OF A NONCONFORMIST
On May 26, 1985, an unusual meeting took place in Bangkok. On the eightieth birthday of M.R. Seni Pramoj, his seventy-four-year-old brother, M.R. Kukrit Pramoj, came quietly to his home at 219 Ekamai Road. Kukrit, as casually elegant as Seni but more like a bear than a bird, bowed slightly, and pressed his palms together in a wai, the Thai gesture of respect similar to the Indian namaste. It was the first encounter in many months between the two leading civilian political figures in Thailand over more than four decades. (The next time Kukrit came to Seni's home was exactly four years later, on May 26, 1989, when he had lunch with Seni and his family on his elder brother's eighty-fourth birthday, marking the auspicious completion of his seventh twelve-year cycle.) Each brother is known as a democrat and a royalist in a country dominated most of that time by military politicians. But each was always at pains to tread a path separate and independent from the other.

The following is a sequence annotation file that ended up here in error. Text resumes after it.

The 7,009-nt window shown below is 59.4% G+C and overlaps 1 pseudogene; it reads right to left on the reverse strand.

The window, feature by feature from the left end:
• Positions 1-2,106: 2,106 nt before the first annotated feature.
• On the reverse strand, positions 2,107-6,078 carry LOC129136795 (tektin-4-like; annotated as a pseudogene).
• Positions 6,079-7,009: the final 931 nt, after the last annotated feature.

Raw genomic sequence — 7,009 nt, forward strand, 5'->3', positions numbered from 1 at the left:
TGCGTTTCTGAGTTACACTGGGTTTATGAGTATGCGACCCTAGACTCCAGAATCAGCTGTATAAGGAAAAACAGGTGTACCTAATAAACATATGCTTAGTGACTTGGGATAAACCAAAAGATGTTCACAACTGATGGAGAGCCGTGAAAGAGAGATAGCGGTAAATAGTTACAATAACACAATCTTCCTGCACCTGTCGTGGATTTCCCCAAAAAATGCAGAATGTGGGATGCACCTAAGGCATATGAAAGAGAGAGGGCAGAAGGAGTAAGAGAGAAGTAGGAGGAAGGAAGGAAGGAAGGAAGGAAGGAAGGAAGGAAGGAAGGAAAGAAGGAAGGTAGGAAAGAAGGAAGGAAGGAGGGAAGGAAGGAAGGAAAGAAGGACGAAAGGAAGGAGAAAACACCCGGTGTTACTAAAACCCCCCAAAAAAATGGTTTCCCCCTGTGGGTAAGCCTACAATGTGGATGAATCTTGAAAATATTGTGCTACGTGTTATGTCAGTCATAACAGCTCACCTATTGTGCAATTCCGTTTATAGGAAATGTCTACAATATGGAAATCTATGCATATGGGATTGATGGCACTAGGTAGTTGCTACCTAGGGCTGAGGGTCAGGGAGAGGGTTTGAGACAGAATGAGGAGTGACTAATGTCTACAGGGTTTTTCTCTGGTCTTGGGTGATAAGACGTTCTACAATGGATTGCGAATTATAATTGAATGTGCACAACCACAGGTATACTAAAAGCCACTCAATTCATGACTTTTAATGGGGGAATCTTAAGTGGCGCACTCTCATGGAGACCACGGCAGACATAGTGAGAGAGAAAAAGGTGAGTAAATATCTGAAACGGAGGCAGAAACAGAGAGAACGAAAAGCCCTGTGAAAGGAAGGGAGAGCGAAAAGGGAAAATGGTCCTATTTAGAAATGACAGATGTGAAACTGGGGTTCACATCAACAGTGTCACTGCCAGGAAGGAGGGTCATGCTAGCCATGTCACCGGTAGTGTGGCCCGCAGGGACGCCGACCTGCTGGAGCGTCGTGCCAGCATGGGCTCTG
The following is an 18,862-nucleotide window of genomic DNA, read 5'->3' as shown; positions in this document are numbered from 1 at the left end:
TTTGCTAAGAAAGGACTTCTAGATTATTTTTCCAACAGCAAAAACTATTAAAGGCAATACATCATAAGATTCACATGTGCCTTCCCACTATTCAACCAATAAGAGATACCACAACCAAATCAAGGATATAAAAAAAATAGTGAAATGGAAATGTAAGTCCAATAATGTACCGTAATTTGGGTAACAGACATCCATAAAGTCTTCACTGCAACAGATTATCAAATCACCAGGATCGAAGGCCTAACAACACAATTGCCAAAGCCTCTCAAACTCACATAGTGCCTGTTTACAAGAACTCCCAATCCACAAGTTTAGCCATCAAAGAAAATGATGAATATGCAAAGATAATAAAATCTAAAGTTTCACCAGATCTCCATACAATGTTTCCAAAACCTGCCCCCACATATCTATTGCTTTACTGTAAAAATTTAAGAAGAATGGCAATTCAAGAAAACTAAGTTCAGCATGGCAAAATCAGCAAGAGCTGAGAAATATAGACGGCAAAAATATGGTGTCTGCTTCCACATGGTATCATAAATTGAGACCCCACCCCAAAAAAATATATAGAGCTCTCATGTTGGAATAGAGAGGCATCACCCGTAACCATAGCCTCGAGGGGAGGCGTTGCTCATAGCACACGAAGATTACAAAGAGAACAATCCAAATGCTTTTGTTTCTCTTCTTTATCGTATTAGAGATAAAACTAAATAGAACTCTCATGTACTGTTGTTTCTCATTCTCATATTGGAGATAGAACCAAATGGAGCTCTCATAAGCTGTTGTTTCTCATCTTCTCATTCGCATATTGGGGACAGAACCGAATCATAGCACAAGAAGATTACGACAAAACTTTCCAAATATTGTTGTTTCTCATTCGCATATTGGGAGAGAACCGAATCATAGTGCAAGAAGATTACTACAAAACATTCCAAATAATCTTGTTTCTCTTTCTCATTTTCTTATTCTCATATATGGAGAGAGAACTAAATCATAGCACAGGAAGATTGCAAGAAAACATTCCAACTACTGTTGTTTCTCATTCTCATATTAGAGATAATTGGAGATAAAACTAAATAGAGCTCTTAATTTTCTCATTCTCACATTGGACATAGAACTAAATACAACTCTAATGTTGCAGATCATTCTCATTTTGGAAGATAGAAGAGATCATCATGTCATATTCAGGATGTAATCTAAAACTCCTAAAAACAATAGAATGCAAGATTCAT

"The two of us had lunch right here," recalled Seni a few months after their 1985 meeting as he sat on his unpretentious verandah. "He gave me a wai—it was proper for a younger brother."
If the two brothers talked about political matters that warm day, Seni did not say so. They probably confined their animated conversation to more civilized topics: family, mutual friends, the food, the weather, the arts, the changing Bangkok scene. It was enough that the "Pramojes"—as bemused political officers at the U.S. Embassy once called them, deliberately mispronouncing the j literally instead of saying it correctly as d—simply met. This underscored that Thai politics need not be violent and confrontational, that differences can be tolerated and even savored.
Such a notion runs counter to a long-held American myth about